Is it possible, really, not to worry? Australian people often say ‘No worries’. I have noticed that this is one of the expressions that people from other cultures pick up, really quickly, as they live here. ‘No worries’.
The basic assumption of our culture is that we are much better off if we don’t worry or have no worries. And this also has overtones in the area of spirituality and faith. There is a presumption that if we have sufficient faith, or if we practice our faith properly, we will have no worries.
Jesus spoke about this, in a section of the Sermon on the Mount, recorded in Matthew 6: ‘And can any of you by worrying add a single hour to your span of life.'(v. 27)
He added various other questions along the same lines, and contrasts our anxieties with the utterly unselfconscious joy and beauty of birds and flowers. The challenge that follows is to ‘seek, first of all, God’s kingdom’ and all the other things will be provided or attended to. Presumably, ‘no worries’.
Seriously though, what good does it do when someone says to us, ‘Don’t worry’ or ‘Don’t be anxious.’
But just being told not to be anxious is not going to relieve our anxiety. Sometimes it can even annoy us, if it makes us feel that the speaker just doesn’t take seriously our concern. It might make us feel even worse!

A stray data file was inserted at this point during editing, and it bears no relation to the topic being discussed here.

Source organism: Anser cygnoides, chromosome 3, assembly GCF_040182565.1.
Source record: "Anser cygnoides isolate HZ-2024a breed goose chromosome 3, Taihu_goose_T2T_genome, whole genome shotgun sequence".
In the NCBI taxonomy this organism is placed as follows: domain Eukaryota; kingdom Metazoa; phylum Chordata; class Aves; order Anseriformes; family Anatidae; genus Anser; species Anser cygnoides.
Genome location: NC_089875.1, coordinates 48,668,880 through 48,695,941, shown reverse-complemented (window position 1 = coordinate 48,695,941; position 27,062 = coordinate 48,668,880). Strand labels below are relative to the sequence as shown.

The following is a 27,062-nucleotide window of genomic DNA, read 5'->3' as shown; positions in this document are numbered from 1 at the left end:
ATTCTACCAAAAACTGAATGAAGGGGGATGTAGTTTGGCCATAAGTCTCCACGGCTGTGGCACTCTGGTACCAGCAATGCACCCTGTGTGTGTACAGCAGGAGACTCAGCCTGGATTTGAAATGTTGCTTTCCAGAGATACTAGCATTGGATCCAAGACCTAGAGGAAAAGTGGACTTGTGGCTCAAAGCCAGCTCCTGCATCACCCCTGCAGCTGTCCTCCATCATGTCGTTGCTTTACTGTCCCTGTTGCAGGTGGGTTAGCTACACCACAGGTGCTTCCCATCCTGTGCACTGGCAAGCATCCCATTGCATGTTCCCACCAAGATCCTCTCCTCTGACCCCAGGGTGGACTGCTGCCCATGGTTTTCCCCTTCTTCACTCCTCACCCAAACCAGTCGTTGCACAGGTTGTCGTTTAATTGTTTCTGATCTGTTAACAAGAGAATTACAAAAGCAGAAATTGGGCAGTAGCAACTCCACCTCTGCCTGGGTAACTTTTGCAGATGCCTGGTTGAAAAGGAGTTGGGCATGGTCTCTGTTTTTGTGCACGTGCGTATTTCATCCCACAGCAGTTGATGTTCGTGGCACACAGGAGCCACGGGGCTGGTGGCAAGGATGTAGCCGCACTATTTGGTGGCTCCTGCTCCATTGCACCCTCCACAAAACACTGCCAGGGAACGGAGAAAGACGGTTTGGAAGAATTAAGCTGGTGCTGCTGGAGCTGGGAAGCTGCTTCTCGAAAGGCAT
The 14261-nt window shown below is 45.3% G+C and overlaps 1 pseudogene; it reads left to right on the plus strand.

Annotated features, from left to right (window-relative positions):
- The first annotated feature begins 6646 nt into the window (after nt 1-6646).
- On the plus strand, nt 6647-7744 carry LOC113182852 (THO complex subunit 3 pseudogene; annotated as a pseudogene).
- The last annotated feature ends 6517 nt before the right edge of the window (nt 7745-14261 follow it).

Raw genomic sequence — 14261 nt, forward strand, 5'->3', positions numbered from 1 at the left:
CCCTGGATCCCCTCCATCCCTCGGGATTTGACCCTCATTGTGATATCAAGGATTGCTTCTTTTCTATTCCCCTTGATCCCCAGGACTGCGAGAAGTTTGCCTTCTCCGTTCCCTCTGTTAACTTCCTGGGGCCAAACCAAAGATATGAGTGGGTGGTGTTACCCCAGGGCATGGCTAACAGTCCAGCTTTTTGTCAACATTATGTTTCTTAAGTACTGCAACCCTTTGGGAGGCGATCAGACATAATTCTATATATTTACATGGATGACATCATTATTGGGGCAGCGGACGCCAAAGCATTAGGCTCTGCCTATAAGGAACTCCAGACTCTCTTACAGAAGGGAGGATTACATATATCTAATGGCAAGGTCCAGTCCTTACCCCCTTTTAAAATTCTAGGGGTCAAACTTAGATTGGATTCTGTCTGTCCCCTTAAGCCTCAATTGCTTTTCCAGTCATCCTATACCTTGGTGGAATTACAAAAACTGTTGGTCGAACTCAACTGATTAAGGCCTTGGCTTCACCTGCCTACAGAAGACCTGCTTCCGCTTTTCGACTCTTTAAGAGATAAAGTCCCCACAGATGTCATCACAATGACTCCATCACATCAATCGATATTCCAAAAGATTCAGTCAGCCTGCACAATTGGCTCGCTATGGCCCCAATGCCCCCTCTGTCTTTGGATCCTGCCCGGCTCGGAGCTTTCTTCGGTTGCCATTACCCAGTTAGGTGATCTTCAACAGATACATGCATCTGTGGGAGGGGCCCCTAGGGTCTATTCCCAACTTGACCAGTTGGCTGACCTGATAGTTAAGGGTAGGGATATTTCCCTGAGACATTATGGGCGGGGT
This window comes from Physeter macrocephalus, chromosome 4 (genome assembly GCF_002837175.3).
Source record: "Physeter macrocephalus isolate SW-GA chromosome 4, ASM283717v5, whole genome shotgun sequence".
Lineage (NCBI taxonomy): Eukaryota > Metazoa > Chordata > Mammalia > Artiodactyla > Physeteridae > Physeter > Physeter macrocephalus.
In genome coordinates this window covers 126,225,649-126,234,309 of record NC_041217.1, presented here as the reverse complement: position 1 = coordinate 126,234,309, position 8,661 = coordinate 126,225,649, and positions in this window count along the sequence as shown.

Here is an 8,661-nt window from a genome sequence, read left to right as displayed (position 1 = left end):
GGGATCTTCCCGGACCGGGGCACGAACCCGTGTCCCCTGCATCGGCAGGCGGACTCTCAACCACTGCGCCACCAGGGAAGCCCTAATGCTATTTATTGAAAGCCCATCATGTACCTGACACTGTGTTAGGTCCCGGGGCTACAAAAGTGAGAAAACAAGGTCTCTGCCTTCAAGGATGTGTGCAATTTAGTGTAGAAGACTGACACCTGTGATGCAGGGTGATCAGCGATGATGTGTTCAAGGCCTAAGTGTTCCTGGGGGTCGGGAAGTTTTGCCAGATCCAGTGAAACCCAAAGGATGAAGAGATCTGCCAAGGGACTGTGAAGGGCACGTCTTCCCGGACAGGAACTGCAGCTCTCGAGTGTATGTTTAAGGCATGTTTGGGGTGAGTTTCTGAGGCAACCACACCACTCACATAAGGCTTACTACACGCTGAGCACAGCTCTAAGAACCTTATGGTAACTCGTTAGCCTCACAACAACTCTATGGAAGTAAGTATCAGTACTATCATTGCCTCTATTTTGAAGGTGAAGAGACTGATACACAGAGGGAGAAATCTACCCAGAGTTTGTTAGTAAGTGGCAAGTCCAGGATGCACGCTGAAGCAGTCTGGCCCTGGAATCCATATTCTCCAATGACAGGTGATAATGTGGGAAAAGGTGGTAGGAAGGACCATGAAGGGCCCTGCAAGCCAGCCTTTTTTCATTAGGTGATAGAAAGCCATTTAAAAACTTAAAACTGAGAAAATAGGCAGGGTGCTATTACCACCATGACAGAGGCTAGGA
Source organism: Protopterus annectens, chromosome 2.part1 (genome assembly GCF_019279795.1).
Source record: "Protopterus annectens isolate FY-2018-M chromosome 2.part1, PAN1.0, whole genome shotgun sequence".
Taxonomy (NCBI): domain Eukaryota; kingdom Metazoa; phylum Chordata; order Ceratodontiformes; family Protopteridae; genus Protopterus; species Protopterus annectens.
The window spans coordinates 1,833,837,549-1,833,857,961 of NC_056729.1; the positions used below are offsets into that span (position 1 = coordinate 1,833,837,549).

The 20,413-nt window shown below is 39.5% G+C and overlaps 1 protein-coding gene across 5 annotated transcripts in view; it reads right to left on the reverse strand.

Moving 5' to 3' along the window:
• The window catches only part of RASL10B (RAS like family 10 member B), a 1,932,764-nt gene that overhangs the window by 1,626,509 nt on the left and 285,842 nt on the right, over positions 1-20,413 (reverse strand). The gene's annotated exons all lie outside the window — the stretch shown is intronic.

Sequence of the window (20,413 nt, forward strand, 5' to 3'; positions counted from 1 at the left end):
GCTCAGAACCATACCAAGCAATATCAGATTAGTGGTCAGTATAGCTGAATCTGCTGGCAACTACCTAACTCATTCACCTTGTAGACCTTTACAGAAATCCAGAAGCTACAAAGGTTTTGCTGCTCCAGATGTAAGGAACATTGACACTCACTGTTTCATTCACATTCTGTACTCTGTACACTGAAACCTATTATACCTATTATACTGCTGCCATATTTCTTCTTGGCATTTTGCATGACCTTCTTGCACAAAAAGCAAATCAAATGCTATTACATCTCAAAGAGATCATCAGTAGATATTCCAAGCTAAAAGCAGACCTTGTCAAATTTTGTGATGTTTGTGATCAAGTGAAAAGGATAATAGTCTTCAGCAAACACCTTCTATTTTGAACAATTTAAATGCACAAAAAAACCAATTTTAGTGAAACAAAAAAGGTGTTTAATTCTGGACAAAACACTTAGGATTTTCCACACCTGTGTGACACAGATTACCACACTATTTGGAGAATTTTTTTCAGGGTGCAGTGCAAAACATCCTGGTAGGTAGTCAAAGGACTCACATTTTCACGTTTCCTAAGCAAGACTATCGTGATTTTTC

It is more helpful to try to understand what anxiety is, or what it means when we are worried.
Anxiety can be a very helpful pointer, in our lives, to something that is important for us to deal with. We may be worried about what might happen: and that reflects first of all that there things we value, and want to protect. There are also uncertainties, or dangers, which we need to evaluate and perhaps address. And then, also, this anxiety reflects our sense of not being in control. There are many things we can’t manage, can’t control: and sometimes that can cause deep anxiety or fear.
All these elements are part of ‘worrying’.
And in behind all that is the question of whether we should even expect to be able to manage these things. Sometimes people have a completely inappropriate sense that they (or someone else) ought to be able to predict, manage and control all that is going to happen.